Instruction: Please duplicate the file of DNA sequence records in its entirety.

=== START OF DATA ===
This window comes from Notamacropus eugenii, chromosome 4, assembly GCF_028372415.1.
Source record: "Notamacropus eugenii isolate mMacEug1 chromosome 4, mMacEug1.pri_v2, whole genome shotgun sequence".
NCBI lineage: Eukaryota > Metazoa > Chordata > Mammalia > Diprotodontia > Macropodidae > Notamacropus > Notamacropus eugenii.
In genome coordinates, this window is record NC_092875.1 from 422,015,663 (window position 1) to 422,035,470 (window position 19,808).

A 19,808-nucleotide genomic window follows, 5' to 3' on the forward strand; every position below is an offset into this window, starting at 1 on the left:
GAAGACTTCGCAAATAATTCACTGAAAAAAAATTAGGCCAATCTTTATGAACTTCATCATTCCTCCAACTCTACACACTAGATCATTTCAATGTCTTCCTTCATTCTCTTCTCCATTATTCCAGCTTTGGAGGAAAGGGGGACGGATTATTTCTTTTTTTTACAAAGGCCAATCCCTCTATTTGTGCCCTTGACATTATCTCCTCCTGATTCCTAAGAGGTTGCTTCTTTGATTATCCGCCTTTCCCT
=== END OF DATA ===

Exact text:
This window comes from Notamacropus eugenii, chromosome 4, assembly GCF_028372415.1.
Source record: "Notamacropus eugenii isolate mMacEug1 chromosome 4, mMacEug1.pri_v2, whole genome shotgun sequence".
NCBI lineage: Eukaryota > Metazoa > Chordata > Mammalia > Diprotodontia > Macropodidae > Notamacropus > Notamacropus eugenii.
In genome coordinates, this window is record NC_092875.1 from 422,015,663 (window position 1) to 422,035,470 (window position 19,808).

A 19,808-nucleotide genomic window follows, 5' to 3' on the forward strand; every position below is an offset into this window, starting at 1 on the left:
GAAGACTTCGCAAATAATTCACTGAAAAAAAATTAGGCCAATCTTTATGAACTTCATCATTCCTCCAACTCTACACACTAGATCATTTCAATGTCTTCCTTCATTCTCTTCTCCATTATTCCAGCTTTGGAGGAAAGGGGGACGGATTATTTCTTTTTTTTACAAAGGCCAATCCCTCTATTTGTGCCCTTGACATTATCTCCTCCTGATTCCTAAGAGGTTGCTTCTTTGATTATCCGCCTTTCCCT